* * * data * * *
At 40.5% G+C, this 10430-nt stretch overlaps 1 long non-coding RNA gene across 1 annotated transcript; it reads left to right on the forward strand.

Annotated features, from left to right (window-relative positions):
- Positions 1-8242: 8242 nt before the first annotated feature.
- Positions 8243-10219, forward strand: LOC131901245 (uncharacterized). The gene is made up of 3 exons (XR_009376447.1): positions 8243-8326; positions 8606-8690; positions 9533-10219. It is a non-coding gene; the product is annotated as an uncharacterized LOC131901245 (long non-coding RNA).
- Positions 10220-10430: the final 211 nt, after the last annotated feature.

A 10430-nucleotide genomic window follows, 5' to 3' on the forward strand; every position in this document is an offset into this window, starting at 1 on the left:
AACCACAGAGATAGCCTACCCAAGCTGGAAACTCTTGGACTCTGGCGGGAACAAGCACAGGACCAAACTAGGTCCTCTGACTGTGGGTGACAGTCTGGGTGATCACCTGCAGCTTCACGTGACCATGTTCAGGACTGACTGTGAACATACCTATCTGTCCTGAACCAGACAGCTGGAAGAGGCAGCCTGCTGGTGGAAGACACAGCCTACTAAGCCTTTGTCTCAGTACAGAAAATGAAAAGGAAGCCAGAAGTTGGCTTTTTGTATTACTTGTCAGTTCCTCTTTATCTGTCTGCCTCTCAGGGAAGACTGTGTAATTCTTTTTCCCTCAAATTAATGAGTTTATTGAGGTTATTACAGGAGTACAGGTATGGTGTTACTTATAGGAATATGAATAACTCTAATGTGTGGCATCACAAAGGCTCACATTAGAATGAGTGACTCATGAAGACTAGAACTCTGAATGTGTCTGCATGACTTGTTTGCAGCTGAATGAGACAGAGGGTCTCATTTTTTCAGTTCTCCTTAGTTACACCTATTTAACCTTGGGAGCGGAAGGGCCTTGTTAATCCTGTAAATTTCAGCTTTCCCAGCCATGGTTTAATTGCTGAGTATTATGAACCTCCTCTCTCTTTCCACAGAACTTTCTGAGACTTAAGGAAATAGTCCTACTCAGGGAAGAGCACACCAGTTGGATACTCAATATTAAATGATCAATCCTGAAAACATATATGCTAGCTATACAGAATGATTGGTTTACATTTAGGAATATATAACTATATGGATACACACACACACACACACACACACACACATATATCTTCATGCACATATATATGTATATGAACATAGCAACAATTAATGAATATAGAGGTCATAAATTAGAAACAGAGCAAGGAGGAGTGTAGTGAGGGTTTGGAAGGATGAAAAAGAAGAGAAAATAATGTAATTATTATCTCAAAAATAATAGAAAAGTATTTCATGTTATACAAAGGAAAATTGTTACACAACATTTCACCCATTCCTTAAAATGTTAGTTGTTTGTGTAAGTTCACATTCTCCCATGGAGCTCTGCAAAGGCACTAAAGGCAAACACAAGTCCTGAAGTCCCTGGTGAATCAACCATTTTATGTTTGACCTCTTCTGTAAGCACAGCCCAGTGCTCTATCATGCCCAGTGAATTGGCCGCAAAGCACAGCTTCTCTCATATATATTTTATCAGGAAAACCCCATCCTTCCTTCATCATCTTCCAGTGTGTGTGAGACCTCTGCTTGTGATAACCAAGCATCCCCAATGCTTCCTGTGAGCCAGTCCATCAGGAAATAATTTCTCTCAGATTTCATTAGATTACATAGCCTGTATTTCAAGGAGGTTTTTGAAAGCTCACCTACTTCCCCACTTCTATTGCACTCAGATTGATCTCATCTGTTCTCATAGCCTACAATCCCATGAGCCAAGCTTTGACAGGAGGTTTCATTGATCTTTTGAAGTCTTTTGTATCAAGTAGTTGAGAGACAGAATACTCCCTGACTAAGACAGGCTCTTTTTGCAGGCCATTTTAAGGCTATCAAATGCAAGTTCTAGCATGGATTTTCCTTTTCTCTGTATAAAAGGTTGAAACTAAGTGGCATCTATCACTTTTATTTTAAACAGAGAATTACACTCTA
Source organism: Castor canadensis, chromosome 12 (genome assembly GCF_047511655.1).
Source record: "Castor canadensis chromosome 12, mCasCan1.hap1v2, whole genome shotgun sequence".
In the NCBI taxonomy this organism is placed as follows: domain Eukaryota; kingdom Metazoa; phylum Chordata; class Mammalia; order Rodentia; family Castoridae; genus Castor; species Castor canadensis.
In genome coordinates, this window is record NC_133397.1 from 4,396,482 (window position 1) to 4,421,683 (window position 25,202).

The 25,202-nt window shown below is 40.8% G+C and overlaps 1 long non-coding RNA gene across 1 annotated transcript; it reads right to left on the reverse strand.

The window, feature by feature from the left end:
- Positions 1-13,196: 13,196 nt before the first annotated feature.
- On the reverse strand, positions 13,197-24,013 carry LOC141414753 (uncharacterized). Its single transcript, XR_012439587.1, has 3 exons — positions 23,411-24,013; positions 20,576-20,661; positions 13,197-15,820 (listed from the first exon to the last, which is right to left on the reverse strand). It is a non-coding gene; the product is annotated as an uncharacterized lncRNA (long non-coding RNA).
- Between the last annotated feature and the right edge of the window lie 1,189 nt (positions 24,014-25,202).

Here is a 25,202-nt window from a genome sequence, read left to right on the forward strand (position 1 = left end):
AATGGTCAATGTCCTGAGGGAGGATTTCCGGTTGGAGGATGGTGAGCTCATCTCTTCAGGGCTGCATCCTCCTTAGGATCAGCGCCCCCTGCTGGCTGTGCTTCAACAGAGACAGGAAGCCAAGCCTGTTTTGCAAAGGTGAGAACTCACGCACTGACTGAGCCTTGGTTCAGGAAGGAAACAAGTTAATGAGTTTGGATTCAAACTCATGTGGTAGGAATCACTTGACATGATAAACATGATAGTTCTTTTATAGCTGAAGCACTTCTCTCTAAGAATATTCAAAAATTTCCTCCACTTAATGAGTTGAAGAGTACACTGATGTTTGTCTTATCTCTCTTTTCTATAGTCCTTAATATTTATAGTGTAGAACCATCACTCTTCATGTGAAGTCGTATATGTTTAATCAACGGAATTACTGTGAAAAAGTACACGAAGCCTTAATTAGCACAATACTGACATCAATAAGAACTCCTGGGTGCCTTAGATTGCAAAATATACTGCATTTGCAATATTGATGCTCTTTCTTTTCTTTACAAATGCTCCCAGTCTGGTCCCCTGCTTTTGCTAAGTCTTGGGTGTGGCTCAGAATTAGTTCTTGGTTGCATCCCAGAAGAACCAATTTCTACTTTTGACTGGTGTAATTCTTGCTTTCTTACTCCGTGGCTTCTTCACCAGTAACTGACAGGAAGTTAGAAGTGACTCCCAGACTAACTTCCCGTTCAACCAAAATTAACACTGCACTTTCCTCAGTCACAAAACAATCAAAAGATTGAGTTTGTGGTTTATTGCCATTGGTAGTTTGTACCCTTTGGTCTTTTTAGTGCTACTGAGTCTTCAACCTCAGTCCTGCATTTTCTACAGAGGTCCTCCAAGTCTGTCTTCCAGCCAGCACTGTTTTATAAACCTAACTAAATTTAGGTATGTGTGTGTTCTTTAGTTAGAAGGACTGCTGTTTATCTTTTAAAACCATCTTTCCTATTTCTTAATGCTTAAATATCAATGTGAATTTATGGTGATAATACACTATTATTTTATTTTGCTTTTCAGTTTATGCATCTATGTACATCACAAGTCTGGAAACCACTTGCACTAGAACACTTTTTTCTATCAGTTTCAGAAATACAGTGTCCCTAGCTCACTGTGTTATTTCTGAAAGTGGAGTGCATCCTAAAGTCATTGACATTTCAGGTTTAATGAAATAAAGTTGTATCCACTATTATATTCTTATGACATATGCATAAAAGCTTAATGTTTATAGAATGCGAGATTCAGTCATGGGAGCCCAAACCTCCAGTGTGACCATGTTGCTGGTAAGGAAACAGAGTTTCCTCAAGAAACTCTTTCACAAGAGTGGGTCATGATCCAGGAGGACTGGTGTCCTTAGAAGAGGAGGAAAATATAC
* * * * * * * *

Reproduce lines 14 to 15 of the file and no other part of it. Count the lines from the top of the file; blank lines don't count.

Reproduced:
- Positions 1-13,196: 13,196 nt before the first annotated feature.
- On the reverse strand, positions 13,197-24,013 carry LOC141414753 (uncharacterized). Its single transcript, XR_012439587.1, has 3 exons — positions 23,411-24,013; positions 20,576-20,661; positions 13,197-15,820 (listed from the first exon to the last, which is right to left on the reverse strand). It is a non-coding gene; the product is annotated as an uncharacterized lncRNA (long non-coding RNA).